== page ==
The Supreme Court upholds its concededly “incorrect” ban on post-expiration patent royalties.
In Kimble v. Marvel, the Supreme Court has upheld its 50-year-old ban on charging royalties for use of an invention after its patent has expired. In an opinion full of Spiderman references, the Court conceded last month that the ban might stand on as shaky a ground as a spider’s web. Nonetheless, the Court emphasized the ban’s virtue: it is “simplicity itself to apply.”
The ban, originally announced by the Court in 1964 in Brulotte v. Thys, had faced severe criticism from a wide range of sources, including three courts of appeals decisions, the federal antitrust agencies, the U.S. Patent and Trademark Office, and “virtually every treatise and article in the field.”
In Kimble, the Supreme Court conceded that a “broad scholarly consensus” criticizes Brulotte and that “we see no error in that shared analysis.” Nonetheless, the Court upheld Brulotte under the doctrine of stare decisis, which it defined as “the idea that today’s Court should stand by yesterday’s decisions.” In doing so, the Court all but conceded that Brulotte was wrongly decided: “stare decisis has consequence only to the extent it sustains incorrect decisions; correct judgments have no need for that principle to prop them up.”
Courts, federal agencies, and scholars have criticized Brulotte largely for its inconsistency with economics and antitrust law. Brulotte bans post-expiration royalties because they are “a projection of the patent monopoly after the patent expires.” Under the Patent Act, patents are time-limited monopolies on technology. If patent holders “exact the same terms and conditions for the period after the patents have expired as they do for the monopoly period,” Brulotte stated, then they are misusing the bargaining power provided by the patent to obtain benefits after the patent’s expiration.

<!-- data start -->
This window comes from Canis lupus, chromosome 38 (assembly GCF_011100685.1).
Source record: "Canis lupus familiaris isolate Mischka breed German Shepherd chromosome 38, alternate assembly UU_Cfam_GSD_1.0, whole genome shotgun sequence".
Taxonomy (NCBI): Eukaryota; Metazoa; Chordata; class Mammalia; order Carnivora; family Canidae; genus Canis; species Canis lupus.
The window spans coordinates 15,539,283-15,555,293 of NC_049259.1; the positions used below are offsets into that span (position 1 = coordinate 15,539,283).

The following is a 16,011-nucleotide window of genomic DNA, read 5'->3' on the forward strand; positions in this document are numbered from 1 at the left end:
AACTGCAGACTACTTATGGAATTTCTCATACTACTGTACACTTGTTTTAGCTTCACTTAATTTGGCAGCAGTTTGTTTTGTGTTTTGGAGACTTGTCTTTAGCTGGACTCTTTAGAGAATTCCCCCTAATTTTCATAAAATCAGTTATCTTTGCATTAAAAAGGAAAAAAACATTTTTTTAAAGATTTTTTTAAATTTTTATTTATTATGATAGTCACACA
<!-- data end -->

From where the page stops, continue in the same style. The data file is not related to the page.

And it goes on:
Brulotte concluded that post-expiration royalties are “unlawful per se,” that is, without any exceptions. Brulotte explained that conditioning a patent license during the patent period on royalty payments for use of the invention after the patent’s expiration was analogous to tying. Tying—conditioning the sale of a product on the customer’s purchase of a second product—was per se illegal under antitrust law at the time.
But today, after significant developments in economics, tying is usually allowed. As the federal antitrust agencies—the U.S. Department of Justice and the Federal Trade Commission—explained in a 2007 report, tying is not problematic unless the seller has market power. A patent alone does not confer market power, i.e., “the ability profitably to maintain prices above, or output below, competitive levels for a significant period of time.” While a patent holder has a right to exclude others from using a particular product, there are, almost always, functionally similar products that a licensee can use instead. Accordingly, if a patent holder were to try to exact higher royalties than a competitor would charge, the buyer could simply walk away.